|MadSci Network: Biochemistry|
There is a prevalent concept that if a human does not ingest a minimum number of calories in a given day, that their body will, "go into starvation mode." When people say this, they usually mean that your body will begin to burn muscle, regardless of the amount of fat available to burn. From my personal experience, I was able to build muscle and lose fat simultaneously while eating a calorie restricted diet. Exercising four days a week, I’d burn an estimated 1,000 calories on those days. On exercise days, I’d eat 1,600 calories. On two of my three non-exercise days I’d eat 800 calories. And on the other non-exercise day, I’d eat only 160 calories. My understanding is that muscle, being different from a lipid cell, does not “store” energy the way that fat does. Thus, your body will never “burn” muscle for sustenance. Instead, it uses energy and nutrition to build muscle, and if muscle isn’t being continuously built, it begins to diminish. Would it be more correct to say that there are both a “Calorie Cycle,” and a, “Nutrient Cycle?” Humans burn calories to provide energy for action, but specific portions of humans are “made” from specific nutrients. All nutrients contain calories, but not all nutrients are identical. So, as long as you eat enough food to maintain a healthy “Nutrient Cycle” and exercise well to continue replenishing your muscles, then if you’re operating under a calorie deficiency, you’ll only lose fat. Is any of this correct?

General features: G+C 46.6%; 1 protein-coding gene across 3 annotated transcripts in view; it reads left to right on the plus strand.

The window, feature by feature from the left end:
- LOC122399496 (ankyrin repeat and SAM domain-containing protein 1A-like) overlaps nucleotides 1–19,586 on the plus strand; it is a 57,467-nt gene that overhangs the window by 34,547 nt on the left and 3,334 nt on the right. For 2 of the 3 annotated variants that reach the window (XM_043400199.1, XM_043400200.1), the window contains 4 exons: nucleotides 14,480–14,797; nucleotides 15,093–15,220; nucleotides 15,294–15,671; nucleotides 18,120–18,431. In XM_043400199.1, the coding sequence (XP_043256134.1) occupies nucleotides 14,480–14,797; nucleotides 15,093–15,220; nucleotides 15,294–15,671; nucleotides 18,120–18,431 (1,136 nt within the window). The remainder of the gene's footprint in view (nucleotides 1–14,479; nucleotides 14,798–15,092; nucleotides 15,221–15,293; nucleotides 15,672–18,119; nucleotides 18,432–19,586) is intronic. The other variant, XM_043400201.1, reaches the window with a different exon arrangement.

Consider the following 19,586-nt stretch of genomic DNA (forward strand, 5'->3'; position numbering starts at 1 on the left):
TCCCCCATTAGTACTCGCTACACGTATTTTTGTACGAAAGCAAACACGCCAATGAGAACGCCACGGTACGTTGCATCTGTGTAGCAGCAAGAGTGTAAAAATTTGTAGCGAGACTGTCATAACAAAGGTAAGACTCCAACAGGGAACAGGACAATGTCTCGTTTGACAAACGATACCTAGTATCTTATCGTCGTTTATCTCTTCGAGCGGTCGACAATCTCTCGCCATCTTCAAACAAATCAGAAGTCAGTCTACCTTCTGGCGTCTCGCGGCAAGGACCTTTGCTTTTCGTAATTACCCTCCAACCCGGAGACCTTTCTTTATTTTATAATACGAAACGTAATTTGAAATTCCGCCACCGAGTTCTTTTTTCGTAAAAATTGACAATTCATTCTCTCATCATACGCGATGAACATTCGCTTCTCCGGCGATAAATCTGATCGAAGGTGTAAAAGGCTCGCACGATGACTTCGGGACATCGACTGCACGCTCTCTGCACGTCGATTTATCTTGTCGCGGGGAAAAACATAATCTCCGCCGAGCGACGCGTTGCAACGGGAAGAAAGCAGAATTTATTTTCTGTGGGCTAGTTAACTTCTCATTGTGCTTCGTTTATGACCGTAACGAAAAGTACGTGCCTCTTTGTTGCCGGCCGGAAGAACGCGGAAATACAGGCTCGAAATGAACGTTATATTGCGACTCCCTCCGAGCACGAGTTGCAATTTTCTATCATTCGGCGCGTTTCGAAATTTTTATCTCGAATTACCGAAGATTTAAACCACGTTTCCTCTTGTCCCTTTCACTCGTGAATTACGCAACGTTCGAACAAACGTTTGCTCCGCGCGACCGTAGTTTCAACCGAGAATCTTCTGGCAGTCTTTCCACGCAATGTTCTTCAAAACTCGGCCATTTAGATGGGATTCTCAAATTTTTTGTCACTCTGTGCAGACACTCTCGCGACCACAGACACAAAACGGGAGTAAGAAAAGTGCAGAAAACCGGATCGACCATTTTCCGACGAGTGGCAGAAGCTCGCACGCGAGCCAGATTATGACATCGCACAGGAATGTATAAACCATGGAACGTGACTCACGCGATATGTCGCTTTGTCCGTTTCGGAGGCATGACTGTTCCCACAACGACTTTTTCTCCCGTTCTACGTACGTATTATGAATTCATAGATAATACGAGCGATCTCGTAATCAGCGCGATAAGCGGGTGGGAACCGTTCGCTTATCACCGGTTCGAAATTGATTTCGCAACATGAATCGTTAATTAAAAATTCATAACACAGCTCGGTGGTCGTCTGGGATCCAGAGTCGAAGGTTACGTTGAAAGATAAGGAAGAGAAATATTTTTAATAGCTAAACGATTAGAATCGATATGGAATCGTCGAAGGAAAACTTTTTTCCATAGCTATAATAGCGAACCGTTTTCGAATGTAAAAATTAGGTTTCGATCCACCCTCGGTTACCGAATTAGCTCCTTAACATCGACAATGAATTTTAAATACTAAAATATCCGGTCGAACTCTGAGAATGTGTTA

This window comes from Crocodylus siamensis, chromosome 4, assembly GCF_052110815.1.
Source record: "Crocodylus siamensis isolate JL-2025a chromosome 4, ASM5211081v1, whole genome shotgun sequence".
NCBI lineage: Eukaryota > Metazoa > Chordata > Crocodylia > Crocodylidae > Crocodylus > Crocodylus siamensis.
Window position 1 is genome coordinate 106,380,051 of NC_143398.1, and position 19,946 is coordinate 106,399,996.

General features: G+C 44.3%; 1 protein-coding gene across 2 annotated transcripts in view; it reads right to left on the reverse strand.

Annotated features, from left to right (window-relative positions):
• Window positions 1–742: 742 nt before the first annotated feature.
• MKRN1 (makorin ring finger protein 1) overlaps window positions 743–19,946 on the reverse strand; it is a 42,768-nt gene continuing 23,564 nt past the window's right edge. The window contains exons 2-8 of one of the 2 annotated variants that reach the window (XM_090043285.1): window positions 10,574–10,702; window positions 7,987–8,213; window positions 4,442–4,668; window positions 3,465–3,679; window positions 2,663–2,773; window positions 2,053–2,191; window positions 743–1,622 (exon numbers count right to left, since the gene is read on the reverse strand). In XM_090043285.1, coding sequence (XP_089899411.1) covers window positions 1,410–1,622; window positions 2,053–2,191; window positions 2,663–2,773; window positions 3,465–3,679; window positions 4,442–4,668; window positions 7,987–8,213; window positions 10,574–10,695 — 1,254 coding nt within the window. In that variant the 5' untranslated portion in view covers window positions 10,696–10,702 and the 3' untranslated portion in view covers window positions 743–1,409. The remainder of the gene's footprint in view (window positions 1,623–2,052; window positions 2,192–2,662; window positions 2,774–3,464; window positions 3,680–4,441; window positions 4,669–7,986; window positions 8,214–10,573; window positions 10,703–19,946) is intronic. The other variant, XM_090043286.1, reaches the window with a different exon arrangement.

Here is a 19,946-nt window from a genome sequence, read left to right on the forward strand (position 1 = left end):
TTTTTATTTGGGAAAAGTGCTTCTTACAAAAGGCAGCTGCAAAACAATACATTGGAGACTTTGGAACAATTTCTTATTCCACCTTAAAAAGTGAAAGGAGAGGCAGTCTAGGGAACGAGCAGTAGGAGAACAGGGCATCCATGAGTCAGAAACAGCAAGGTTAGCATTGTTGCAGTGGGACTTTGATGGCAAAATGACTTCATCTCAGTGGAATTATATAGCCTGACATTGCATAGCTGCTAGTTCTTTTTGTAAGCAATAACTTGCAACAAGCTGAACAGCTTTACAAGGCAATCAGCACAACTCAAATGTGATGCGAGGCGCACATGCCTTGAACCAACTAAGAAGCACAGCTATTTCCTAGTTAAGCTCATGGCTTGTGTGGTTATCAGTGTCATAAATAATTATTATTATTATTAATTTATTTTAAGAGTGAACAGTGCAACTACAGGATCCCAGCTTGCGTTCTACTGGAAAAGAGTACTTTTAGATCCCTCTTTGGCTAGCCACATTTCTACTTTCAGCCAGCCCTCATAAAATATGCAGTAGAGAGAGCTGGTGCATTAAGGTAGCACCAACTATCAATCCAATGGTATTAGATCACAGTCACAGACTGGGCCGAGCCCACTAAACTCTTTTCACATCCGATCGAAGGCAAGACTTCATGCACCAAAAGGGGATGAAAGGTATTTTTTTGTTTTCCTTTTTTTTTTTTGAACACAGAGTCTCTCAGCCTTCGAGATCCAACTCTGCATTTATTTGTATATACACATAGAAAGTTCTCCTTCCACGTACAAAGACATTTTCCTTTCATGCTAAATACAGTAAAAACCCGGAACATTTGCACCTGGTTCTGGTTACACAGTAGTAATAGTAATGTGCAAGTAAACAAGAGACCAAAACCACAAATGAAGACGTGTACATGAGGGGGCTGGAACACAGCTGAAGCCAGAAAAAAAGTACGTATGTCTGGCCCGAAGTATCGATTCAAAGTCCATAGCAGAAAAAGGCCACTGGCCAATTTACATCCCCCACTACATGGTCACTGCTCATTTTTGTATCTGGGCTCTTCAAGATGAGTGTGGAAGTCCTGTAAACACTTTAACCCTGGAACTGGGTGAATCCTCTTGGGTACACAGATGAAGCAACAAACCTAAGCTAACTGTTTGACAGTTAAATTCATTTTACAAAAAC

Re: Does the human body ever 'burn' muscle for energy?
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